Ma, X.; Wen, W. Q.; Zhang, S. F.; Yu, D. Y.; Cheng, R.; Yang, J.; Huang, Z. K.; Wang, H. B.; Zhu, X. L.; Cai, X.; Zhao, Y. T.; Mao, L. J.; Yang, J. C.; Zhou, X. H.; Xu, H. S.; Yuan, Y. J.; Xia, J. W.; Zhao, H. W.; Xiao, G. Q.; Zhan, W. L.

    2017-10-01

    A new project, High Intensity heavy ion Accelerator Facility (HIAF), is currently being under design and construction in China. HIAF will provide beams of stable and unstable heavy ions with high energies, high intensities and high quality. An overview of new opportunities for atomic physics using highly charged ions and radioactive heavy ions at HIAF is given.

  5. International cooperation in heavy-ion research

    International Nuclear Information System (INIS)

    Tobias, C.A.

    1980-01-01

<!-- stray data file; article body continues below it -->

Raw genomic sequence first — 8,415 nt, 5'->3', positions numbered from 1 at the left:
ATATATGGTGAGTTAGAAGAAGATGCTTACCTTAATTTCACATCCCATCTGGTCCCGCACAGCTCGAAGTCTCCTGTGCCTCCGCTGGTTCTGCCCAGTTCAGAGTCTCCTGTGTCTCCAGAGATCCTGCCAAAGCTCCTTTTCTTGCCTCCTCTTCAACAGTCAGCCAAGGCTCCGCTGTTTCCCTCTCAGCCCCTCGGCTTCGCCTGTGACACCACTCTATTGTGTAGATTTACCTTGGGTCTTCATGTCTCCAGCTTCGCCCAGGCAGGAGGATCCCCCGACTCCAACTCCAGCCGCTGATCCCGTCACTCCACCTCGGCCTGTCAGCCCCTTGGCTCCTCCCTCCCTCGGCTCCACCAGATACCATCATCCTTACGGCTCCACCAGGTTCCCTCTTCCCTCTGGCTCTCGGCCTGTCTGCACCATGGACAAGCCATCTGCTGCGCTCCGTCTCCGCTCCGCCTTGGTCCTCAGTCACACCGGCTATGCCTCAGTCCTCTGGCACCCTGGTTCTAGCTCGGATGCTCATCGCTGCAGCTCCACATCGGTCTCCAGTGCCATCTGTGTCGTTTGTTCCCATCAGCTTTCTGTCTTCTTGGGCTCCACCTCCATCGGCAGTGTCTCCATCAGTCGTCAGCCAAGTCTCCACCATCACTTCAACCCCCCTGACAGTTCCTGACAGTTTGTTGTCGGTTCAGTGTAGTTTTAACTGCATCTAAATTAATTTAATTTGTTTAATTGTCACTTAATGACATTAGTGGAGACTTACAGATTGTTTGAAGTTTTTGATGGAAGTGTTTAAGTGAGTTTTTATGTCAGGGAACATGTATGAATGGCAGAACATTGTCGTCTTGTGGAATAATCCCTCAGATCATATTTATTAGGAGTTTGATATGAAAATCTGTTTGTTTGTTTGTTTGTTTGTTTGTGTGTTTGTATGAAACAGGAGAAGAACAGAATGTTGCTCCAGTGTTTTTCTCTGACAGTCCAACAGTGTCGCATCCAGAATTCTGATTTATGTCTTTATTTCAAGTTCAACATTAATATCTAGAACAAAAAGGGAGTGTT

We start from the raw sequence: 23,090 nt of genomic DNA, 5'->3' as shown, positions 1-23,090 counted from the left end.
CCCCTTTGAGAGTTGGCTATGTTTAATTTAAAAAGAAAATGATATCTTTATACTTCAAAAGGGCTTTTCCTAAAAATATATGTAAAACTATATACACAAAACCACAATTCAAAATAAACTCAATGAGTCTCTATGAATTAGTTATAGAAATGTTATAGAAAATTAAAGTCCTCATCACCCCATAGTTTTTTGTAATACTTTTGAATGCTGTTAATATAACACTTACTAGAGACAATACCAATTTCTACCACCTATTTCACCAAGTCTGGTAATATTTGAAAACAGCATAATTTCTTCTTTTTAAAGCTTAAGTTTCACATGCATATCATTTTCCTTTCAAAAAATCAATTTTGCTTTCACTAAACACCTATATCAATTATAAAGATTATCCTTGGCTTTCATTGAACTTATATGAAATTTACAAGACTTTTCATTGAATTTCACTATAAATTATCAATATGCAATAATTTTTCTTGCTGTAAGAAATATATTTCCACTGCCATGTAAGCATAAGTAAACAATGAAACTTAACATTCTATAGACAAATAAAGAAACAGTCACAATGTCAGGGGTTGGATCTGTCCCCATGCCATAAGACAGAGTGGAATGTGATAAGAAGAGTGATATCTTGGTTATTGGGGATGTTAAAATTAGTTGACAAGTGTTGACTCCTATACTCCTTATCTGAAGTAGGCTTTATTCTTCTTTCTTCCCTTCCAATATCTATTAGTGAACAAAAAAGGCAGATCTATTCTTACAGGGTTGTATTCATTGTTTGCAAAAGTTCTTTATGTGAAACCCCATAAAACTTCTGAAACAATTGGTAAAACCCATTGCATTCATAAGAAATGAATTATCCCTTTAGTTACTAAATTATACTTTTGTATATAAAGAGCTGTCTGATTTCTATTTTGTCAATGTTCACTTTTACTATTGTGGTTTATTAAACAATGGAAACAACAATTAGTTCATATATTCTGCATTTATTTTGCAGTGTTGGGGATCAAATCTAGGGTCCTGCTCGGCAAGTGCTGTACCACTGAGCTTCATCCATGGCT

The rapidly growing research applications of heavy ions in basic biology and medicine have stimulated interest in this field in many countries. LBL, with its unique facilities and its scientific programs, is the focal point of interest. Plans are underway in several countries, including France, Japan, West Germany, and Canada, to build heavy-ion facilities, and to collaborate with our staff at LBL in heavy-ion research in physics, biology, and medicine

  6. Towards a rational approach for heavy-atom derivative screening in protein crystallography

    International Nuclear Information System (INIS)

    Agniswamy, Johnson; Joyce, M. Gordon; Hammer, Carl H.; Sun, Peter D.

    2008-01-01